Another Set of Eyes

January 28, 2007 by
Filed under: People, Process 

There are many organizations, and plenty of pockets of resistance within organizations, that don’t leverage the value of peer reviews in any form. Individuals create their work products on their own, possibly taking the time to step back and have a look at them from a different perspective or running a few tests on them, then the product is essentially tossed over the wall to the next consumer.

Even in cultures that advocate test driven development, when the author of the work product is also the author of the validation suite for that product, there are internalized assumptions that can lead to trouble. In any environment, for any work product, it should be considered mandatory for some level of review by another set of eyes.

Usually, the arguments around not reviewing work products before passing them on center around the lack of time or resources. This, though, is a rationalization that rarely stands up to scrutiny.

While formal inspections do require a significant investment in training, infrastructure, planning and implementation, numerous studies show that the payback for running this as a formal program is tremendous. The return on investment cited is usually around 10:1. Yes, even for all that pomp and circumstance, for every dollar invested in all that effort, organizations find that they save ten dollars downstream in reduced rework. This is a direct time savings, and doesn’t take into account the incredible value of reduced uncertainty of delivery, increased quality of the product, reduced risk of reliance on individuals, and improved culture where everyone gets more time to work on new features.

Any reasonable business person would gladly donate several eye teeth for an opportunity such as this. Most software teams don’t see this. Indeed, as schedule pressures increase, the value of inspections as a time saver and risk mitigator become more valuable, not less. Rushing the construction prolongs the overall effort.

Unfortunately, many just aren’t comfortable with that formal setting, some are not aware that the opportunities exist, others would suggest that it just doesn’t fit with their agile approach. A formal inspection program can be a hard pill to swallow.

That is why it is important to recognize there are other forms of medication for what ails most software teams. Formal inspections lie at one end of a broad spectrum of different peer review techniques. As we move down the inspection, we peel off layers of what many see as an onion. We pull back on the need for running a formal program and capturing the metrics, we get participants to bundle up some of the distinct responsibilities, we can eliminate the need to formally plan the effort, we can back off on the paperwork.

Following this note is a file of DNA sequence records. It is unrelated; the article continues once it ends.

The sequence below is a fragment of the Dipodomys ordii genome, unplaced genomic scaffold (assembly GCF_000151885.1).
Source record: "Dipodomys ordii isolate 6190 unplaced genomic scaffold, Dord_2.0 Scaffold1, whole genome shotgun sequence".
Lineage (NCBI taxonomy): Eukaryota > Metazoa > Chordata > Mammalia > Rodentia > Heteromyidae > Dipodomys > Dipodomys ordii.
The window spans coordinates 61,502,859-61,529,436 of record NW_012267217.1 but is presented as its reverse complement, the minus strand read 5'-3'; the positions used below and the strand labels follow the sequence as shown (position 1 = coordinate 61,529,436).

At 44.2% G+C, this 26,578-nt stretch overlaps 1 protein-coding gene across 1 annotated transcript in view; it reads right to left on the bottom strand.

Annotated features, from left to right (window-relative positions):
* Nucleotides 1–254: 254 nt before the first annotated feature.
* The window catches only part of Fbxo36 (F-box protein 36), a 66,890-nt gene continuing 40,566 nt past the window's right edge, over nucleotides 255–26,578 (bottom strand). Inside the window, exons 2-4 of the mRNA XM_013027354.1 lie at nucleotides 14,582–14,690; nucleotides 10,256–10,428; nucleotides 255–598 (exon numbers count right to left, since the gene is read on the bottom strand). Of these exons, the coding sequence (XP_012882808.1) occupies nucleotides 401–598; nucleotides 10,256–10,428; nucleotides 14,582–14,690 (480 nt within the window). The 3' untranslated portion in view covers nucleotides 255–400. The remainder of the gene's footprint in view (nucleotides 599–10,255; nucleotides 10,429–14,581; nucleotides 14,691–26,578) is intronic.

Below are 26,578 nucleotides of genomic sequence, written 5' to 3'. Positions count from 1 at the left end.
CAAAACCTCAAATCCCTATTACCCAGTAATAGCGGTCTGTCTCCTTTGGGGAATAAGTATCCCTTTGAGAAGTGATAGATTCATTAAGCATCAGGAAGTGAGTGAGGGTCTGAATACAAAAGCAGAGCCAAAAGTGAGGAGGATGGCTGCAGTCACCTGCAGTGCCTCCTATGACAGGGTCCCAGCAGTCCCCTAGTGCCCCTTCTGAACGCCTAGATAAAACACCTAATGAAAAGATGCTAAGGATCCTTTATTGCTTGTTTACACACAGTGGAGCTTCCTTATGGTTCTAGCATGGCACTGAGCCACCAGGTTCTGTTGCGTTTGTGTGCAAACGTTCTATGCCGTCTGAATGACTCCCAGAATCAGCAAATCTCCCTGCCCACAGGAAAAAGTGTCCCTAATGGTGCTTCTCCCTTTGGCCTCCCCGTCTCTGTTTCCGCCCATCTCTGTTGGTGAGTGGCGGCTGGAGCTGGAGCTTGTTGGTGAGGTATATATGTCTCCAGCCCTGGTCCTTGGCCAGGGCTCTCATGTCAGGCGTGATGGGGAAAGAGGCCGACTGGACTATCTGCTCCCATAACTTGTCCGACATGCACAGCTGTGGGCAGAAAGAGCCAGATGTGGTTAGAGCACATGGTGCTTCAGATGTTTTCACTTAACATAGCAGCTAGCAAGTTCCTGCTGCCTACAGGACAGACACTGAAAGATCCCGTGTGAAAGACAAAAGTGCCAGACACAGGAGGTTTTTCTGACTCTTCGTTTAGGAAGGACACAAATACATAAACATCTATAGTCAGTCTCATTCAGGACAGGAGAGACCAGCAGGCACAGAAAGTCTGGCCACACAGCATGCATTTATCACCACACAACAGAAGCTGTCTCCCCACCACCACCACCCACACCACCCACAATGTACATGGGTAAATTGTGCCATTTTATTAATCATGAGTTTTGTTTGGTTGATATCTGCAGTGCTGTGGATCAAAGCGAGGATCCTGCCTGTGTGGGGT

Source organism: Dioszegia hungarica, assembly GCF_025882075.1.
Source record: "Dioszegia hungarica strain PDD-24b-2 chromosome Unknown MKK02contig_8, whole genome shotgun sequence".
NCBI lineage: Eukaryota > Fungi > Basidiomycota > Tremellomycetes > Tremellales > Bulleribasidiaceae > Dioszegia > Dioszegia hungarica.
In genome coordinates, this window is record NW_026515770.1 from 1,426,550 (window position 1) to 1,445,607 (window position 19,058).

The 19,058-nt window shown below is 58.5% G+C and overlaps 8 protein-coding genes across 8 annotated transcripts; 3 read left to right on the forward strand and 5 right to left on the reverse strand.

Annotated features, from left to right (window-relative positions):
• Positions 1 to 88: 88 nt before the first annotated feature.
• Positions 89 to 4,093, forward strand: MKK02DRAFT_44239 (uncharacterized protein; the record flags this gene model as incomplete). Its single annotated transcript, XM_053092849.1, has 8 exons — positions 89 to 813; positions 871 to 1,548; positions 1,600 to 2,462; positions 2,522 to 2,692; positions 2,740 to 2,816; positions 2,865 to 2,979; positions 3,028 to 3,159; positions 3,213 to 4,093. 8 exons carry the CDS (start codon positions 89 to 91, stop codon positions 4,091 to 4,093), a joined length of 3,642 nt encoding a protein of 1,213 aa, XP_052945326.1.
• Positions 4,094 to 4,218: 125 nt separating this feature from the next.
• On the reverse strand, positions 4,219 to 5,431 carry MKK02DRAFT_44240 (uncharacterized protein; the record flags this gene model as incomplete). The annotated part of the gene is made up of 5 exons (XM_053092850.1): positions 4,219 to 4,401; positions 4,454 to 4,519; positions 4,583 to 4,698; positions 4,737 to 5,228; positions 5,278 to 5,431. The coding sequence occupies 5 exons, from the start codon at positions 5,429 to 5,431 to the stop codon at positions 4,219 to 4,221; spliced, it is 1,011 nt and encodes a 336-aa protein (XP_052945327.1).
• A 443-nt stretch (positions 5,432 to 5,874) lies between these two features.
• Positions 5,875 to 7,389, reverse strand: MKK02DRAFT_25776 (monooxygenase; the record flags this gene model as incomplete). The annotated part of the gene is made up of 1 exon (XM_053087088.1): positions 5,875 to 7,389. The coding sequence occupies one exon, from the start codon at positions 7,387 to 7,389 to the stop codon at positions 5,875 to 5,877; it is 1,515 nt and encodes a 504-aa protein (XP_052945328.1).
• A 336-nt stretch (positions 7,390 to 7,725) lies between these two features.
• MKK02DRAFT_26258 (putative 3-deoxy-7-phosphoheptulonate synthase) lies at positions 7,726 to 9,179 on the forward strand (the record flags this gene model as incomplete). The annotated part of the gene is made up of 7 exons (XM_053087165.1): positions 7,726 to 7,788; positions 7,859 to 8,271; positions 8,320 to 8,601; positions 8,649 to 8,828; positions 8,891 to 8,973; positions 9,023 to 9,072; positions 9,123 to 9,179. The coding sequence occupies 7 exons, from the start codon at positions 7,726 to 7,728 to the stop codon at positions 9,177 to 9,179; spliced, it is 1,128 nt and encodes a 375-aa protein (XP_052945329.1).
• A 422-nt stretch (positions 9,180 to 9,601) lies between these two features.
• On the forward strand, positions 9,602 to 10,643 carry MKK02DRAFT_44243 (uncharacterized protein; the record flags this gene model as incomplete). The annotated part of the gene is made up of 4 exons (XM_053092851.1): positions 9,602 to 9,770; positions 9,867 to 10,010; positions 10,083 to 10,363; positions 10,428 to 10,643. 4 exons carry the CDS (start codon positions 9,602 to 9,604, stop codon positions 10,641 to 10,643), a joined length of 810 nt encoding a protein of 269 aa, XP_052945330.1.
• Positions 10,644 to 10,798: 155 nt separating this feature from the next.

With that in mind, we get away from the boolean impression that we can do formal inspections or we do nothing. We can leverage the shades of gray.

While it is good to know how to apply formal inspection techniques for improving the quality of our work products, it is more important to recognize the imperatives of applying some form of peer review to improve everything we produce, and using an appreciation of risk exposure in determining how formally we should review our work.

We need to look at everything we build, including the intermediate products such as requirements or user stories, designs or prototypes, and assess the potential risk we need to mitigate. If the product is part of the core of our application, if it has been constantly hammered by nagging bugs, if it is being implemented by someone that is new to the team or using a new technology, there is value in moving further up the formality spectrum for reviewing the product. Greater effort, to be sure, but also a more exhaustive review of the product.

If we plan for a more formal review of the high risk items, which implies the conscious identification of these areas in advance, we can allocate the time and resources to do this properly. If time is not budgeted, it will never happen.

For everything else, identify how you can lighten up the effort, but never go to the extreme of building something and passing it along with no peer review whatsoever. That is assuming, of course, that you don’t enjoy wasting your time later.

Formal inspections are valuable, but more importantly we need to build a culture where it just doesn’t feel right to let anything go without another set of eyes going over our work. – JB


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